The most interesting part was an ‘Ice-breaker Session’ where a unique style of introducing delegates was conducted. Two delegates each were grouped together and asked to introduce each other. Following the introduction, the session commenced with an update on ways to look around the world, in India and the industry.

Exercises by delegates were conducted in various arenas like world, Indian industry, global machine tool market and Indian machine tool market. Delegates were split into various groups – each focusing on aspects such as automation; manufacturing technology; skill development; supply chain; etc. Delegates captured their expectations in these areas through the periods of – Past (pre-1991); Present (1992 till 2012); and Future (beyond 2012).

The exercise was wrapped up with an informative presentation by ‘VISION’ Gurus on ‘industry journey’ – commencing from the Fifties till date.

Special Session on – ‘Success Story of Su - Kam Power Systems’

The session was facilitated by India’s renowned SME entrepreneur, Mr. Kunwer Sachdev, Managing Director, Su - Kam Power Systems Limited. Mr. Sachdev, made a thought-provoking presentation on Su - Kam’s achievement of market leadership through continuous innovation and unique initiatives. He emphasised that competition plays a key role towards constant innovation and is a primary attribute towards success.

Through numerous case-study illustrations, Mr. Sachdev drove home the importance of enabling positive attitude towards employees. He underlined the encouragement and support that any organisation and institution would need to give to the gen-next.

Mr. Sachdev’s presentation touched upon the profile of Su - Kam; R&D initiatives, product patents; various strategies to motivate employees so as to align them with the overall goals of the company.

Mr. S. B. Ganguly, Director in Su-Kam Power Systems, also present at the Session, shared his experiences during his long-tenure in Exide Batteries. Speaking about the several first of Exide – leveraged through collaborative approach and actuating R&D function, Mr. Ganguly informed delegates that the first Maruti car manufactured was with Exide battery.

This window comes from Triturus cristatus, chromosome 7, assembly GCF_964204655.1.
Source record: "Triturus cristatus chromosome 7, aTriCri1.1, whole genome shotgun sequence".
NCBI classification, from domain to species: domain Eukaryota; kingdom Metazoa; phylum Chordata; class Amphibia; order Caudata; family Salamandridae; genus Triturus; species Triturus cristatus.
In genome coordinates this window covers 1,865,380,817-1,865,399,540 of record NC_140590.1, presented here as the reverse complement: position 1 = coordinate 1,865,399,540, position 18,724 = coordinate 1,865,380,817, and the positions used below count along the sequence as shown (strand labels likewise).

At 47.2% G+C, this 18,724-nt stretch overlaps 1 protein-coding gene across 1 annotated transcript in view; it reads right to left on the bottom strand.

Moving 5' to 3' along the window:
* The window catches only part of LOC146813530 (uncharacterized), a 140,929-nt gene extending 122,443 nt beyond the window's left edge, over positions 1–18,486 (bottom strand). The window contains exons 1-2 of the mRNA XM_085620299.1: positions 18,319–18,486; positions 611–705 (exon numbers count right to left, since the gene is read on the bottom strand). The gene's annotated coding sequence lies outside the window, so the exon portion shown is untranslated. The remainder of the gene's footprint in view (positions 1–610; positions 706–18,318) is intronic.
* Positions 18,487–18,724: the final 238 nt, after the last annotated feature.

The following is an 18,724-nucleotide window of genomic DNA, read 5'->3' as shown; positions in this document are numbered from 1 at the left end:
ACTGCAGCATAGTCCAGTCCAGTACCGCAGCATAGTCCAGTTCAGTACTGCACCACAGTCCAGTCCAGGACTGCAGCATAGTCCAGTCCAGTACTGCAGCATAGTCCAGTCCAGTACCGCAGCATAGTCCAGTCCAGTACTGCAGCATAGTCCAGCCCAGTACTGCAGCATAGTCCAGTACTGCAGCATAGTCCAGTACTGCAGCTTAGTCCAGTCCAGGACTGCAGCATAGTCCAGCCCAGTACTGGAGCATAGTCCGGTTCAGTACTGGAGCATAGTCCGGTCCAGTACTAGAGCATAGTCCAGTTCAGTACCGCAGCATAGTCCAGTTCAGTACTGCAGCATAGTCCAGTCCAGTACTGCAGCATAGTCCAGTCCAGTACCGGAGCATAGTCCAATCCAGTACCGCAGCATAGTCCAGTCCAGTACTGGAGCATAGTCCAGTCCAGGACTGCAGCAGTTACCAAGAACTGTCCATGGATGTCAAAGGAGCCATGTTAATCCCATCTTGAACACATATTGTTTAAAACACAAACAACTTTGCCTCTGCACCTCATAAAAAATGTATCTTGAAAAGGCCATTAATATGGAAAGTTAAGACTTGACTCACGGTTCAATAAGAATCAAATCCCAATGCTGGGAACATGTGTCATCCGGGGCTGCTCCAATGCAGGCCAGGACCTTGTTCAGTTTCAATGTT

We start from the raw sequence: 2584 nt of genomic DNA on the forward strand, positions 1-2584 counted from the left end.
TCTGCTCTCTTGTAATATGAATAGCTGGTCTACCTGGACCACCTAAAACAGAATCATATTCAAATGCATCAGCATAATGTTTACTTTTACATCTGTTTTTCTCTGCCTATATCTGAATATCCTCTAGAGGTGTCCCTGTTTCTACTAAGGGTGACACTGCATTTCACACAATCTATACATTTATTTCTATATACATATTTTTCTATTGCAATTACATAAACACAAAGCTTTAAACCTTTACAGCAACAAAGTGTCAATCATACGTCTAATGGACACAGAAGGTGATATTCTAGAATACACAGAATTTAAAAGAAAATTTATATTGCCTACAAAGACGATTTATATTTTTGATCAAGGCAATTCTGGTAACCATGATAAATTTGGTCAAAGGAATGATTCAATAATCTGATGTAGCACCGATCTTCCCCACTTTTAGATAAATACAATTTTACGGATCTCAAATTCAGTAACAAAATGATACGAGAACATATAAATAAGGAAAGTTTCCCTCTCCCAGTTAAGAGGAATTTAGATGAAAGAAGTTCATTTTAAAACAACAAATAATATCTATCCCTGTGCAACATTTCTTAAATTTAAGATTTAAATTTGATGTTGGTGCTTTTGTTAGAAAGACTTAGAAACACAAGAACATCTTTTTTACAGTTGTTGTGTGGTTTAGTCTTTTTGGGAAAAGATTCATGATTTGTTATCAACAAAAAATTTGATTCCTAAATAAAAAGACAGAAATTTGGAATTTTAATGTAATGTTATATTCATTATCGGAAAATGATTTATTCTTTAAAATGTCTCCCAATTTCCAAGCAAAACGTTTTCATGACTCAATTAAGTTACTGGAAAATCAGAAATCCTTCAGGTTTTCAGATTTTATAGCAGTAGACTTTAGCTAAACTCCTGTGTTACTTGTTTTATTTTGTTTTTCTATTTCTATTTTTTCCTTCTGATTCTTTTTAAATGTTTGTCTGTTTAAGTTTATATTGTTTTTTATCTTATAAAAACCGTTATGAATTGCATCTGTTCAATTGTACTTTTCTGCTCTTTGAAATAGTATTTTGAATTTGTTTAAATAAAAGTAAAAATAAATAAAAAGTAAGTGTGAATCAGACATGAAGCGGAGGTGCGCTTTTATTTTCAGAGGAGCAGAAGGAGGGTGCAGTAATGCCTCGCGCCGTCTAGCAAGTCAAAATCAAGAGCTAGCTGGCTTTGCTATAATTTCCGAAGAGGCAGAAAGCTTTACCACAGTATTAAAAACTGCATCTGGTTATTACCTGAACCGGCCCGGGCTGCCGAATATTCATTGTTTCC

The session concluded with the unveiling of a renowned publication by Mr. Sachdev – “Making Breakthrough Innovation Happen - How 11 Indians Pulled Off the Impossible”.

 

Session on – ‘Current Standing Points’

Steered by the ‘VISION’ Gurus, this session guided delegates to intrinsically analyse the current scenario and position of the Indian machine tool industry – adapting the SWOT analysis mode. Delegates were divided into six groups – three brainstorming on strengths and weaknesses (SW) while balance three on opportunities and threats (OT).

‘VISION’ Gurus underlined the necessity of SWOT analysis and mentioned that it usually starts with the current realities and ends with a ‘vision’ strategy. Key aspects of SWOT analysis comprise –

»  Balance between enquiry and advocacy.

»  Balance between dialogue and discussion.

»  Analysis to be done for the industry as a whole.

»  Need to have every participant’s views on board. Greater need for sharing views and respecting others’ thought-process.

»  Opinion, thoughts and views to lead to a holistic set of actionable plans.

With this brief, delegates as part of the six groups, put together a comprehensive set of strengths, weaknesses, opportunities and threats pertaining to the Indian machine tool industry.

 

Session on – ‘Capturing the Vision’

Mr. R. Srinivasan guided delegates on how to formulate a ‘Vision’ strategy.

Mr. Srinivasan emphasised on the following key points in order to have  clear understanding on  a ‘Vision’ strategy before undertaking the exercise –

­•  Clear and concrete ‘Vision’ stimulates.

­•  Clearer the ‘Vision’, more focused the strategy and action.

­•  There can be no agreement on steps / actions, without agreement on where one is going.

­•  ‘Vision’ are dreams ands hopes that are real and dear to all.

­•  What one believes must be in place if there is to be a future.

­•  They arise from one’s profound experiences.

­•  They exceed one’s grasp and often seem impossible to achieve – best illustrations – Mahatma Gandhi’s vision of an independent India; Henry Ford’s vision of a mass produced auto for ordinary people.

­•  ‘Vision’ is not a mission. Mission is what an organisation is about – what is the business?

­•  ‘Vision’ is not a Goal. Goals are quantifiable, realistic and depend on external factors.